Monday, October 5, 2015

Route 101, all the way to Roseburg

... or how I learned to love concrete.

It's difficult to form any conclusions about the overall opinion regarding the construction of State Route 101 from Brookville to ... um ... well, Liberty.

It's difficult because news reporting of the event bordered on the absurd.

As in, if you didn't know where to look, it would be like a tree falling in a forest.

S.R. 101, or what it became, was partially a product of President Roosevelt's "New Deal" during the Great Depression, though the actual designation of the road preceded his inauguration in 1932.

The Works Progress Administration (WPA) project was, to say the least, necessary under any conditions. You'd just have a helluva time proving it. One might assume that the highway to Liberty wasn't all that popular.

The Franklin County Surveyor's office provided the dates for the more notable moments in the building of the highway, which crossed the East Fork of the Whitewater where the bridge is located today just below the dam.

From there, the road skirted the valley on the east side, slicing through clay banks on its way to Fairfield. It was to replace an ancient toll turnpike that mirrored one (so to speak) on the west side of the river. Various bridges came and went to help farmers traverse the stream.

The covered bridge at Fairfield linked the west side of the river to the town, northward into Union County.

So ... what was the big deal?

The first useful Brookville Democrat report on the work boldy said in July 1931:

Brookville and Liberty
Joined by State Road 101

Brookville and Liberty are at last linked by a state road.

The final step in this direction was taken when the Union County Council authorized the appropriation of $3,500 as this county's share in the cost of building a new bridge over Hanna's creek.

The new road has been designated as Route 101 and is shown on the latest edition of the state highway map. Under the new numbering, Route 44 will start at Roseburg.

Robert Boren, of Fountain City, member of the state highway commission, has stated that construction of the $35,000 concrete bridge will be started within two weeks. It is to be 150 feet long and 24-foot roadway.

State maintenance and marking of the road to Brookville is to start at once.

So far, so good, right? The "highway" was simply a state-designated route. No real road as we know it existed. This process only allowed for a bridge to be built near Roseburg.

Roseburg was apparently important to the process since the road from Fairfield wound along the river and eventually crossed over at Dunlapsville, a mile west of there.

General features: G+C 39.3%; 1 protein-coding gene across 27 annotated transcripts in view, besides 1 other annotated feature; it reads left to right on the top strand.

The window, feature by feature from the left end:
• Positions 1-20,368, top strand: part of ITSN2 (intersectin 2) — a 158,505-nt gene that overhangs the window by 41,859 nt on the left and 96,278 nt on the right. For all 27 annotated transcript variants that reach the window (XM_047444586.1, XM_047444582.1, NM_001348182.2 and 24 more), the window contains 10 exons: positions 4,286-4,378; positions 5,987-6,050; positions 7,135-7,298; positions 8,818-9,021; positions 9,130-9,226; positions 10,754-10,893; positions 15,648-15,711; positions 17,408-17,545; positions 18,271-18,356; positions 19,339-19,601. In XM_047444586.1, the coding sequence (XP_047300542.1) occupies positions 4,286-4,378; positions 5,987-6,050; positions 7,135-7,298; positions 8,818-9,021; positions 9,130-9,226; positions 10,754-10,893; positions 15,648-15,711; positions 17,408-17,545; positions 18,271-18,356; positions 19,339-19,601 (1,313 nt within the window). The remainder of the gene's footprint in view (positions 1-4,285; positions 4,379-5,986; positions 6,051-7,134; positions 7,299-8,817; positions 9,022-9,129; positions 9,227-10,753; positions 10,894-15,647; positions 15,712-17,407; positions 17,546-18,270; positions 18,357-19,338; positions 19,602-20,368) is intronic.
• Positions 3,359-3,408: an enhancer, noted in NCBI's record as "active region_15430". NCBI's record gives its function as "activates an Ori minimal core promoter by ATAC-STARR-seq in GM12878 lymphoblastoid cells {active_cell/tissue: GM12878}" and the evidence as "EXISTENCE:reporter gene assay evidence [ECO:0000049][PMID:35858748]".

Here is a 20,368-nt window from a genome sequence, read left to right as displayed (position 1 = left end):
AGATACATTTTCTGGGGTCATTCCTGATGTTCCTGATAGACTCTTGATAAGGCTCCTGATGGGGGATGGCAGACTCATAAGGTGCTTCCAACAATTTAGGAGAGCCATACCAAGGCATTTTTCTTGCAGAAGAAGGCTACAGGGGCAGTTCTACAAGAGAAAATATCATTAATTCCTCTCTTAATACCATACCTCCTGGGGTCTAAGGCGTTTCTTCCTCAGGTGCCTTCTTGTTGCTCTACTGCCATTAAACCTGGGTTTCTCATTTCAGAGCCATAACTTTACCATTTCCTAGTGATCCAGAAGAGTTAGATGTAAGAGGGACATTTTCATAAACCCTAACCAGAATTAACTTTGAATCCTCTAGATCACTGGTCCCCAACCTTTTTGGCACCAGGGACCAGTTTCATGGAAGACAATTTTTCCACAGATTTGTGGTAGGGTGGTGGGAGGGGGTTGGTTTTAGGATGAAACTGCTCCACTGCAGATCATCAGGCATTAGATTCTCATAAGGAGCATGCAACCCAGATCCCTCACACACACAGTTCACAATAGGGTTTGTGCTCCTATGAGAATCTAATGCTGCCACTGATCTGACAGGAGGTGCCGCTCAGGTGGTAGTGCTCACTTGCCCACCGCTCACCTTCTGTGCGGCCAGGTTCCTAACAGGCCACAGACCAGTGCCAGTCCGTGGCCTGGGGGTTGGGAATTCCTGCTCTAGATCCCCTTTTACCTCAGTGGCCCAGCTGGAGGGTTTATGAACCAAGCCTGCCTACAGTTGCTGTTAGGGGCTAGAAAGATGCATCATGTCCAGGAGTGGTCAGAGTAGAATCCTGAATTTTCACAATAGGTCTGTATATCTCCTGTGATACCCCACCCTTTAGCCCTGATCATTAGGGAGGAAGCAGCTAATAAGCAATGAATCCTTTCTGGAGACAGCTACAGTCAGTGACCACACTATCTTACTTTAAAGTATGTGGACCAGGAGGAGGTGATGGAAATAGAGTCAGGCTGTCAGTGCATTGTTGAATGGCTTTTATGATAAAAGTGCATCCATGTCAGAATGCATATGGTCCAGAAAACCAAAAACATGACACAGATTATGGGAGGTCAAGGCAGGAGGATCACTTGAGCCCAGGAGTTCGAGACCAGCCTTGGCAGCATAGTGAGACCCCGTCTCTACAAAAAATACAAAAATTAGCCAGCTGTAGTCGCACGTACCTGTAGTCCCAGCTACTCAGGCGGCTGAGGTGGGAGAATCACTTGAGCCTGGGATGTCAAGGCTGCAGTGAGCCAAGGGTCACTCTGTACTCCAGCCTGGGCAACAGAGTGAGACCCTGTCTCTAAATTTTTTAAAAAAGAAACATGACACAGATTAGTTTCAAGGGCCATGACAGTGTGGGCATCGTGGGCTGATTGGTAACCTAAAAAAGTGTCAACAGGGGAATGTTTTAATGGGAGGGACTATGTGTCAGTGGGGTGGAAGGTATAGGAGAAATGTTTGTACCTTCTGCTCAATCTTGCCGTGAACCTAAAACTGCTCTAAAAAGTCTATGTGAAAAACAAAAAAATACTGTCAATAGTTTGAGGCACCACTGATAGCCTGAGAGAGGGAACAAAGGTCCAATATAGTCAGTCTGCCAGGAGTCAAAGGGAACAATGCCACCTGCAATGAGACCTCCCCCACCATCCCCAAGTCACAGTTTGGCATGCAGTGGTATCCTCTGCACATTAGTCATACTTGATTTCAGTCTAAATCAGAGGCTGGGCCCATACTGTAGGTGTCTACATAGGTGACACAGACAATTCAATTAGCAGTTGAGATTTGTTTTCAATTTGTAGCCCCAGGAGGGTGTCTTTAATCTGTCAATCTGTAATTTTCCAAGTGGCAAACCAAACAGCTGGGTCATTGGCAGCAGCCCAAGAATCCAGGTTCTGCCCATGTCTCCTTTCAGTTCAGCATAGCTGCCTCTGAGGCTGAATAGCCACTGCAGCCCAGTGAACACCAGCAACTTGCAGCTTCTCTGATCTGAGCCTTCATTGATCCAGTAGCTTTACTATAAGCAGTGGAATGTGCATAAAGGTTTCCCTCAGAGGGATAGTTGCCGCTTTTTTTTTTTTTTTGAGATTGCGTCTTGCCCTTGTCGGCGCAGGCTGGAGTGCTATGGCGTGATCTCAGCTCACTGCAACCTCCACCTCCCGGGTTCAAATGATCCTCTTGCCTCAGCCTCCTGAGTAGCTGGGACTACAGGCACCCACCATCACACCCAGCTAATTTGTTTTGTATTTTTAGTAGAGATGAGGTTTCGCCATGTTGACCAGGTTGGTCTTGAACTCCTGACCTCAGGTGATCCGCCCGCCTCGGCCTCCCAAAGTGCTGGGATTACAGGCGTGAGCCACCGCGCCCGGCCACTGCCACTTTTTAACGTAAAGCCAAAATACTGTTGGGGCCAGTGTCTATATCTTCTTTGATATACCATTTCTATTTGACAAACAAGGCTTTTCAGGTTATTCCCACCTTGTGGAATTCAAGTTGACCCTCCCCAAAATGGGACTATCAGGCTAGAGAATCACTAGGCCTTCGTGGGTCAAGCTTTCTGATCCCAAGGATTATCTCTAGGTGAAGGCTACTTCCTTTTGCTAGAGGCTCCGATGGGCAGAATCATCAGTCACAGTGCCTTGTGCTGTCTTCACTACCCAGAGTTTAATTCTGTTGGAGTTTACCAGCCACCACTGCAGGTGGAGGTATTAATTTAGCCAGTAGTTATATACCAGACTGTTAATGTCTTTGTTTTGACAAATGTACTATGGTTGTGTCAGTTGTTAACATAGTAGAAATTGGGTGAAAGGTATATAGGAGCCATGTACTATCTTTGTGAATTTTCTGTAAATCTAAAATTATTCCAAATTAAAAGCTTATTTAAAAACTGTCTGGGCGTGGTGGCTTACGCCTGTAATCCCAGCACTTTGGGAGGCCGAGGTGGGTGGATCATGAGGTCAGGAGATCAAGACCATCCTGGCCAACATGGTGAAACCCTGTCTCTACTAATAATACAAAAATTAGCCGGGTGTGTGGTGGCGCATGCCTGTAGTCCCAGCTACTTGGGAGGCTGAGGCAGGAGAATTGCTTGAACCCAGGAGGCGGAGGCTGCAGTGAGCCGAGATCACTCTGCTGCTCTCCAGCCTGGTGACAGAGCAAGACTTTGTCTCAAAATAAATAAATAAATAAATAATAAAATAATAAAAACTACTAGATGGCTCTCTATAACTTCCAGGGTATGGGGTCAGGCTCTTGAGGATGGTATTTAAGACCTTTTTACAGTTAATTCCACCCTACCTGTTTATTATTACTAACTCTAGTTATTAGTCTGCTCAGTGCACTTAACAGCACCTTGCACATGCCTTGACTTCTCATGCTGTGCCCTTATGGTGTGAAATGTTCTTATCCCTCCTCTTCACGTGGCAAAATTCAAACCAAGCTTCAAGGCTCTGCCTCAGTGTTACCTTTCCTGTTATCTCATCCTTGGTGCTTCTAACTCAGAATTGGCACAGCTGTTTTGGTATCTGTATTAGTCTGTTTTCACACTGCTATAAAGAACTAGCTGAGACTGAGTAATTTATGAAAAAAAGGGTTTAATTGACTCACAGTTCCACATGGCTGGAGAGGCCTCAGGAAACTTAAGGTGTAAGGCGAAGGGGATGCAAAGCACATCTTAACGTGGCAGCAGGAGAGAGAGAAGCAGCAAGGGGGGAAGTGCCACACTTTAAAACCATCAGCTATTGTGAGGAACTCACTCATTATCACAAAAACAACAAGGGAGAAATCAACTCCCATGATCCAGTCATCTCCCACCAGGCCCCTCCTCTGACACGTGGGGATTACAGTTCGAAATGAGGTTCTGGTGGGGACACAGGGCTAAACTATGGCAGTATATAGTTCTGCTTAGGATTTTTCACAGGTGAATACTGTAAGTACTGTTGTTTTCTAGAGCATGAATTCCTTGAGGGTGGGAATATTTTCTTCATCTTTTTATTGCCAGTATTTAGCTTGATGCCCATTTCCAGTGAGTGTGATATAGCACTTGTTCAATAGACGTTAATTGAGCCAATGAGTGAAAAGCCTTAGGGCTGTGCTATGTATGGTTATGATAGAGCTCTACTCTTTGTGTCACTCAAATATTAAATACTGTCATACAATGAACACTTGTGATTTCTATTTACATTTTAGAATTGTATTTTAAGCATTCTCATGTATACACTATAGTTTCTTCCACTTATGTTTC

News reports on the progress of the work get much sketchier as the months dribble by, so much so that headlines declaring the opening of squirrel season are higher up on page 1. Tidbits about the highway are shoved in as "filler."

Such as in the Brookville American, on Sept. 17, 1931:


The Brookville-Roseburg road was taken over by the state Highway Commission this week. A crew of men have begun the work of maintenance. the road will be known as State road 101.

North of Roseburg, it was to be S.R. 44 for some reason. No explanation as to what "maintenance" entailed since grading and paving were still in the exploratory stage.

It's important to note that the state was taking control of many roads in Franklin, Union and Fayette counties during this time, including S.R. 121 from Laurel to Connersville, and U.S. 52 toward Metamora. As well, paving of S.R. 1 to Connersville was in the program.

By 1933, paving actually took on dimension. Out of the mud and gravel came Indiana's highways.

Aug. 31, 1933:


According to an Indianapolis dispatch, the contract for paving of state Road 101 between Brookville and Roseburg will be let September 21. Although nothing definite regarding when actual paving will begin can be ascertained at this time, it is assumed that this work will begin immediately after the contract is let.

Well, let's start the WPA party!

Sure enough, a couple of weeks later:


The Indiana Highway Commission Wednesday awarded a contract for paving road 101 in Franklin and Union counties, a distance of 7.049 miles to Roseburg, Burns and Company for $149,336.46.

5.369 miles of concrete pavement in Road 44 in Fayette and Union Counties to J.C. O'Connor and Sons Inc. of Fort Wayne for $127,713.

The Fieber Gravel Washer of this city had prospects for getting a contract to furnish gravel on the projects.

That basically covers it.

After the paving was complete, the old wooden bridge over the river was replaced in 1934. Eventually, the road from Brookville to Roseburg became a road to Liberty, since Roseburg lacked many of the tools necessary to establish itself as a destination.

All in all, not much fanfare. Then again, it wasn't a federal lake.

FYI: The Democrat and the American were both published in the same shop and contained practically the same content. They allegedly represented the political parties, mostly in name only.

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